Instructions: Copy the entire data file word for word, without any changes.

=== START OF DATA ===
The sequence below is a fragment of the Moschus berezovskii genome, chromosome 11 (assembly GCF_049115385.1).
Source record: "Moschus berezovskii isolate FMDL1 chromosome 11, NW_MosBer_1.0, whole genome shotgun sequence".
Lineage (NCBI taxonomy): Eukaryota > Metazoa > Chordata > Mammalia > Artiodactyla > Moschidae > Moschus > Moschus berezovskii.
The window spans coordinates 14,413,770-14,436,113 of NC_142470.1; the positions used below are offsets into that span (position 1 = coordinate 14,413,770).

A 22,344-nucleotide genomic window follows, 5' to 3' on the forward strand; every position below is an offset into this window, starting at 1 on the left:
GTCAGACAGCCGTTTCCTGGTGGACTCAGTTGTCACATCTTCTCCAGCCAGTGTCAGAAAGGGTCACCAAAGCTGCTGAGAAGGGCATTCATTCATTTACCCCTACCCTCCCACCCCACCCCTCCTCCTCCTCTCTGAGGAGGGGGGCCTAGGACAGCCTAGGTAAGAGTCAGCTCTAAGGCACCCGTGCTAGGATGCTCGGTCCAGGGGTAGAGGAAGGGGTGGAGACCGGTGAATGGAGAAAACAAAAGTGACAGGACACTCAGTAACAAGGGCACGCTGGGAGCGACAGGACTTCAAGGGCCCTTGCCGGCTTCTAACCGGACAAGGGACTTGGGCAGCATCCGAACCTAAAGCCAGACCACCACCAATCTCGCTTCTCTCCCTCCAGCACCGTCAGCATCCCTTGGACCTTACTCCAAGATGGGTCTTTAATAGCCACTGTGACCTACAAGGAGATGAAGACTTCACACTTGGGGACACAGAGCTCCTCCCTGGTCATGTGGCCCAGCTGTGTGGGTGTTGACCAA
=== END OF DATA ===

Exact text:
The sequence below is a fragment of the Moschus berezovskii genome, chromosome 11 (assembly GCF_049115385.1).
Source record: "Moschus berezovskii isolate FMDL1 chromosome 11, NW_MosBer_1.0, whole genome shotgun sequence".
Lineage (NCBI taxonomy): Eukaryota > Metazoa > Chordata > Mammalia > Artiodactyla > Moschidae > Moschus > Moschus berezovskii.
The window spans coordinates 14,413,770-14,436,113 of NC_142470.1; the positions used below are offsets into that span (position 1 = coordinate 14,413,770).

A 22,344-nucleotide genomic window follows, 5' to 3' on the forward strand; every position below is an offset into this window, starting at 1 on the left:
GTCAGACAGCCGTTTCCTGGTGGACTCAGTTGTCACATCTTCTCCAGCCAGTGTCAGAAAGGGTCACCAAAGCTGCTGAGAAGGGCATTCATTCATTTACCCCTACCCTCCCACCCCACCCCTCCTCCTCCTCTCTGAGGAGGGGGGCCTAGGACAGCCTAGGTAAGAGTCAGCTCTAAGGCACCCGTGCTAGGATGCTCGGTCCAGGGGTAGAGGAAGGGGTGGAGACCGGTGAATGGAGAAAACAAAAGTGACAGGACACTCAGTAACAAGGGCACGCTGGGAGCGACAGGACTTCAAGGGCCCTTGCCGGCTTCTAACCGGACAAGGGACTTGGGCAGCATCCGAACCTAAAGCCAGACCACCACCAATCTCGCTTCTCTCCCTCCAGCACCGTCAGCATCCCTTGGACCTTACTCCAAGATGGGTCTTTAATAGCCACTGTGACCTACAAGGAGATGAAGACTTCACACTTGGGGACACAGAGCTCCTCCCTGGTCATGTGGCCCAGCTGTGTGGGTGTTGACCAA